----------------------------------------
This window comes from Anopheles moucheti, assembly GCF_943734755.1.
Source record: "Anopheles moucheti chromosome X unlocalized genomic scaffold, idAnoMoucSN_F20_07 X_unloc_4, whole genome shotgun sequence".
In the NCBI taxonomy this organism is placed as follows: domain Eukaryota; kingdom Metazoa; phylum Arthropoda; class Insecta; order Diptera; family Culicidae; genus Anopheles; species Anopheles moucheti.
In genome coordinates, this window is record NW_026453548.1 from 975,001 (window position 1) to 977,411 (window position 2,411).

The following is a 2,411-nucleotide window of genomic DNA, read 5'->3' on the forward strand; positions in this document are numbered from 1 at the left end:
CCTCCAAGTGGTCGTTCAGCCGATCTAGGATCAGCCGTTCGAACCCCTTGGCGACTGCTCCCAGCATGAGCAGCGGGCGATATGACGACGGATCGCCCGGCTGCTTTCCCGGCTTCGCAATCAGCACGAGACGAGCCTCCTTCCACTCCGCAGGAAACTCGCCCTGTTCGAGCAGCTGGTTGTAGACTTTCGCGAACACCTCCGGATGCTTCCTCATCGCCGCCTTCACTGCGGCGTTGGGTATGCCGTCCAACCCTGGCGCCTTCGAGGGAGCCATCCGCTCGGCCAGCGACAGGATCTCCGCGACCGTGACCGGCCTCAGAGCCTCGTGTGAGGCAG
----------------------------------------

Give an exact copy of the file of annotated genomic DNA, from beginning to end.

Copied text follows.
This window comes from Anopheles moucheti, assembly GCF_943734755.1.
Source record: "Anopheles moucheti chromosome X unlocalized genomic scaffold, idAnoMoucSN_F20_07 X_unloc_4, whole genome shotgun sequence".
In the NCBI taxonomy this organism is placed as follows: domain Eukaryota; kingdom Metazoa; phylum Arthropoda; class Insecta; order Diptera; family Culicidae; genus Anopheles; species Anopheles moucheti.
In genome coordinates, this window is record NW_026453548.1 from 975,001 (window position 1) to 977,411 (window position 2,411).

The following is a 2,411-nucleotide window of genomic DNA, read 5'->3' on the forward strand; positions in this document are numbered from 1 at the left end:
CCTCCAAGTGGTCGTTCAGCCGATCTAGGATCAGCCGTTCGAACCCCTTGGCGACTGCTCCCAGCATGAGCAGCGGGCGATATGACGACGGATCGCCCGGCTGCTTTCCCGGCTTCGCAATCAGCACGAGACGAGCCTCCTTCCACTCCGCAGGAAACTCGCCCTGTTCGAGCAGCTGGTTGTAGACTTTCGCGAACACCTCCGGATGCTTCCTCATCGCCGCCTTCACTGCGGCGTTGGGTATGCCGTCCAACCCTGGCGCCTTCGAGGGAGCCATCCGCTCGGCCAGCGACAGGATCTCCGCGACCGTGACCGGCCTCAGAGCCTCGTGTGAGGCAG